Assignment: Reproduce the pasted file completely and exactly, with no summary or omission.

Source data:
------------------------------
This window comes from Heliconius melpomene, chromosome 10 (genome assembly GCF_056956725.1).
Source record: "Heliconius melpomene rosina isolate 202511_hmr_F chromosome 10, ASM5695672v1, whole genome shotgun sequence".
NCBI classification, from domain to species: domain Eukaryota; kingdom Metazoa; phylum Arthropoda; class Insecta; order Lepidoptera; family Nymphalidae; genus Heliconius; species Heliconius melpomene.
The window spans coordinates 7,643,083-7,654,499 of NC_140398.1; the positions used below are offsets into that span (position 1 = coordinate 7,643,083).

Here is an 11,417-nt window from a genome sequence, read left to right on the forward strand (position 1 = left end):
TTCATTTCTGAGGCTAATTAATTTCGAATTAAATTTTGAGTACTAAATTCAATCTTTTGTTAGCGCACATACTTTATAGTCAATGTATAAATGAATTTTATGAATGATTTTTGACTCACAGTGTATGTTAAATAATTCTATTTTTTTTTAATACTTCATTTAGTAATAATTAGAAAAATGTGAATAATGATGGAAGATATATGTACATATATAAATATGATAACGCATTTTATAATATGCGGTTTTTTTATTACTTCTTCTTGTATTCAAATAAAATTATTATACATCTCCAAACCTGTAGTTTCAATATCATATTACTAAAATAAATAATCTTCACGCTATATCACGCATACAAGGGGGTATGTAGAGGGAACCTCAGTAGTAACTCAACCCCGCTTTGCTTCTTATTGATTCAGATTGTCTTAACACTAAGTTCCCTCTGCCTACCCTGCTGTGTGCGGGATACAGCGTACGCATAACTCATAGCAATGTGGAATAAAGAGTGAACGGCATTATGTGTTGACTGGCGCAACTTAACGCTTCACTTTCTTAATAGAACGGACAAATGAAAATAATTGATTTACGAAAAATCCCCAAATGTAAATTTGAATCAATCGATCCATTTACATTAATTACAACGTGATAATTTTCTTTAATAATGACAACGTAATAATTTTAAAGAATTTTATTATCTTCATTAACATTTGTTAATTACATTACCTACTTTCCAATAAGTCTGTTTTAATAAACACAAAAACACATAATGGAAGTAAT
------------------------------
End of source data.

This window comes from Heliconius melpomene, chromosome 10 (genome assembly GCF_056956725.1).
Source record: "Heliconius melpomene rosina isolate 202511_hmr_F chromosome 10, ASM5695672v1, whole genome shotgun sequence".
NCBI classification, from domain to species: domain Eukaryota; kingdom Metazoa; phylum Arthropoda; class Insecta; order Lepidoptera; family Nymphalidae; genus Heliconius; species Heliconius melpomene.
The window spans coordinates 7,643,083-7,654,499 of NC_140398.1; the positions used below are offsets into that span (position 1 = coordinate 7,643,083).

Here is an 11,417-nt window from a genome sequence, read left to right on the forward strand (position 1 = left end):
TTCATTTCTGAGGCTAATTAATTTCGAATTAAATTTTGAGTACTAAATTCAATCTTTTGTTAGCGCACATACTTTATAGTCAATGTATAAATGAATTTTATGAATGATTTTTGACTCACAGTGTATGTTAAATAATTCTATTTTTTTTTAATACTTCATTTAGTAATAATTAGAAAAATGTGAATAATGATGGAAGATATATGTACATATATAAATATGATAACGCATTTTATAATATGCGGTTTTTTTATTACTTCTTCTTGTATTCAAATAAAATTATTATACATCTCCAAACCTGTAGTTTCAATATCATATTACTAAAATAAATAATCTTCACGCTATATCACGCATACAAGGGGGTATGTAGAGGGAACCTCAGTAGTAACTCAACCCCGCTTTGCTTCTTATTGATTCAGATTGTCTTAACACTAAGTTCCCTCTGCCTACCCTGCTGTGTGCGGGATACAGCGTACGCATAACTCATAGCAATGTGGAATAAAGAGTGAACGGCATTATGTGTTGACTGGCGCAACTTAACGCTTCACTTTCTTAATAGAACGGACAAATGAAAATAATTGATTTACGAAAAATCCCCAAATGTAAATTTGAATCAATCGATCCATTTACATTAATTACAACGTGATAATTTTCTTTAATAATGACAACGTAATAATTTTAAAGAATTTTATTATCTTCATTAACATTTGTTAATTACATTACCTACTTTCCAATAAGTCTGTTTTAATAAACACAAAAACACATAATGGAAGTAAT